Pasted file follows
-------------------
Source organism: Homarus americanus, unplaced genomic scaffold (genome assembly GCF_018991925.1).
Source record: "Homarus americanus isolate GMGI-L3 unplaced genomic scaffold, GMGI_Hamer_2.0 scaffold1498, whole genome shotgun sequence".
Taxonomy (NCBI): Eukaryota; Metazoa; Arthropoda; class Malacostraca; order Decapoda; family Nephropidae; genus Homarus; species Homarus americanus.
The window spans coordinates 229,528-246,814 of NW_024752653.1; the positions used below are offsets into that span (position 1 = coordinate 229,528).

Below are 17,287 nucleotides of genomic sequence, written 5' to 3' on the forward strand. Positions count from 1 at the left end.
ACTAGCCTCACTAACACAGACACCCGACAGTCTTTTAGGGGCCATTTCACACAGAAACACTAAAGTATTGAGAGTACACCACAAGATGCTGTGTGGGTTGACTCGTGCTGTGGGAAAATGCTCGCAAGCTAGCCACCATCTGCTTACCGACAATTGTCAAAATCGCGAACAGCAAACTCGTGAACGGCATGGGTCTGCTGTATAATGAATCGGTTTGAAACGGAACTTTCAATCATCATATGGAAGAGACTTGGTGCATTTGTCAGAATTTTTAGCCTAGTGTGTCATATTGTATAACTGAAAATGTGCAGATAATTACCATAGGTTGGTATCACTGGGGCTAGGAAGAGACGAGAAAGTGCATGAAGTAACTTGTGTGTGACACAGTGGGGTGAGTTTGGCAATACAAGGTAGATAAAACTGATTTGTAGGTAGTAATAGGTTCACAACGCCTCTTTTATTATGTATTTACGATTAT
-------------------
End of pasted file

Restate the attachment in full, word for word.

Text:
Source organism: Homarus americanus, unplaced genomic scaffold (genome assembly GCF_018991925.1).
Source record: "Homarus americanus isolate GMGI-L3 unplaced genomic scaffold, GMGI_Hamer_2.0 scaffold1498, whole genome shotgun sequence".
Taxonomy (NCBI): Eukaryota; Metazoa; Arthropoda; class Malacostraca; order Decapoda; family Nephropidae; genus Homarus; species Homarus americanus.
The window spans coordinates 229,528-246,814 of NW_024752653.1; the positions used below are offsets into that span (position 1 = coordinate 229,528).

Below are 17,287 nucleotides of genomic sequence, written 5' to 3' on the forward strand. Positions count from 1 at the left end.
ACTAGCCTCACTAACACAGACACCCGACAGTCTTTTAGGGGCCATTTCACACAGAAACACTAAAGTATTGAGAGTACACCACAAGATGCTGTGTGGGTTGACTCGTGCTGTGGGAAAATGCTCGCAAGCTAGCCACCATCTGCTTACCGACAATTGTCAAAATCGCGAACAGCAAACTCGTGAACGGCATGGGTCTGCTGTATAATGAATCGGTTTGAAACGGAACTTTCAATCATCATATGGAAGAGACTTGGTGCATTTGTCAGAATTTTTAGCCTAGTGTGTCATATTGTATAACTGAAAATGTGCAGATAATTACCATAGGTTGGTATCACTGGGGCTAGGAAGAGACGAGAAAGTGCATGAAGTAACTTGTGTGTGACACAGTGGGGTGAGTTTGGCAATACAAGGTAGATAAAACTGATTTGTAGGTAGTAATAGGTTCACAACGCCTCTTTTATTATGTATTTACGATTAT